The most common pay premium is 50% of regular pay (time off in lieu usually attracts the same premium, with 1.5 hours’ paid leave compensating for 1 hour of overtime). However, pay premiums vary from 10% to 100% or even 150% in very specific circumstances, such as overtime carried out during public holidays.
To ensure compliance with the regulations, in many countries employers are required to record employees’ working hours and make the information available to the relevant authorities, for instance the labour inspectorate. The Eurofound report mentions that sanctions for non-compliance generally take the form of financial penalties, with fines varying from a few hundred to tens of thousands of euros.
The EU imposes limitations on working overtime in Council Directive 93/104/EC of 23 November 1993 (as amended by Directive 2000/34/EC of 22 June 2000). Article 6(2) prescribes that ‘the average working time for each seven-day period, including overtime, does not exceed 48 hours’.
- Council of the EU: Council Directive 93/104/EC of 23 November 1993 concerning certain aspects of the organisation of working time
- European Parliament and Council of the EU: Directive 2000/34/EC of 22 June 2000 amending Council Directive 93/104/EC concerning certain aspects of the organisation of working time to cover sectors and activities excluded from that Directive
Council Directive 91/533/EEC of 14 October 1991, the Written Statement Directive, imposes an obligation on employers to inform employees of the conditions applicable to the contract or other employment relationship, and specifies in Article 2(2)(i) that information be provided about the ‘length of the employee’s normal working day or week’. Although this provision does not refer to overtime, the directive provides that all ‘essential aspects’ of terms and conditions of employment must be notified. A decision of the Court of Justice of the European Union rejected the argument that the phrase ‘length of the employee’s normal working day or week’ included obligations related to overtime, even when habitually worked. Nonetheless, information regarding overtime obligations was still necessary, according to the court, since the directive’s Article 2(2) does not provide an exhaustive list of terms and conditions of employment, about which information must be provided, but should include all essential elements, including overtime.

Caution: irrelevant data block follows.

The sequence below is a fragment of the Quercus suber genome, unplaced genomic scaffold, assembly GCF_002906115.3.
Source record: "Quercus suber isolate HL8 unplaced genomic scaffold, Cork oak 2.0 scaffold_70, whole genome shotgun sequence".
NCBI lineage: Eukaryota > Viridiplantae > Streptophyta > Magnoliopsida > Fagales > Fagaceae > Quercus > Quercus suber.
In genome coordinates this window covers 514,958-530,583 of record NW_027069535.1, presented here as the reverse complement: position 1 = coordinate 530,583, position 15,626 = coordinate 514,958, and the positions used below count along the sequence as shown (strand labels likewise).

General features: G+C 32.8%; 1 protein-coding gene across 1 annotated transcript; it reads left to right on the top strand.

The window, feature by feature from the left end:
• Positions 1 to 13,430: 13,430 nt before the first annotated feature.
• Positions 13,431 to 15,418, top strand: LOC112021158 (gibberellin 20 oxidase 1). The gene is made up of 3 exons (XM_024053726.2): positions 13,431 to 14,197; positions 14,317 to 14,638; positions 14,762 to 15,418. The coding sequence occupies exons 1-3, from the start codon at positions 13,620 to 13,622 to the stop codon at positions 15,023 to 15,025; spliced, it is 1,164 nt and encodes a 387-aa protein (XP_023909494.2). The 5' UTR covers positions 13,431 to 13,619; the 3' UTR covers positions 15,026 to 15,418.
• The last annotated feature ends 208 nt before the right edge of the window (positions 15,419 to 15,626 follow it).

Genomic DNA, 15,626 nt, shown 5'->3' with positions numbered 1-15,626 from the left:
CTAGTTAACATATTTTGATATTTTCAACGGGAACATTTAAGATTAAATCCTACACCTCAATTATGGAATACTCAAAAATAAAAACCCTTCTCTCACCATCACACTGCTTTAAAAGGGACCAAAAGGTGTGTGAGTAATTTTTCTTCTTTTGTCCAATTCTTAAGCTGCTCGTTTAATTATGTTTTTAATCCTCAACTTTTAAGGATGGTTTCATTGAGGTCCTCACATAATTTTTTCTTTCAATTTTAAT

The Written Statement Directive has been replaced by Directive (EU) 2019/1152 on transparent and predictable working conditions.
- Council of the European Communities: Council Directive 91/533/EEC of 14 October 1991 on an employer's obligation to inform employees of the conditions applicable to the contract or employment relationship
- Court of Justice of the European Union: Judgment of the Court of 8 February 2001, Case C-350/99, Lange v. Georg Schunemann GmbH
- European Parliament and Council of the EU: Directive (EU) 2019/1152 of 20 June 2019 on transparent and predictable working conditions in the European Union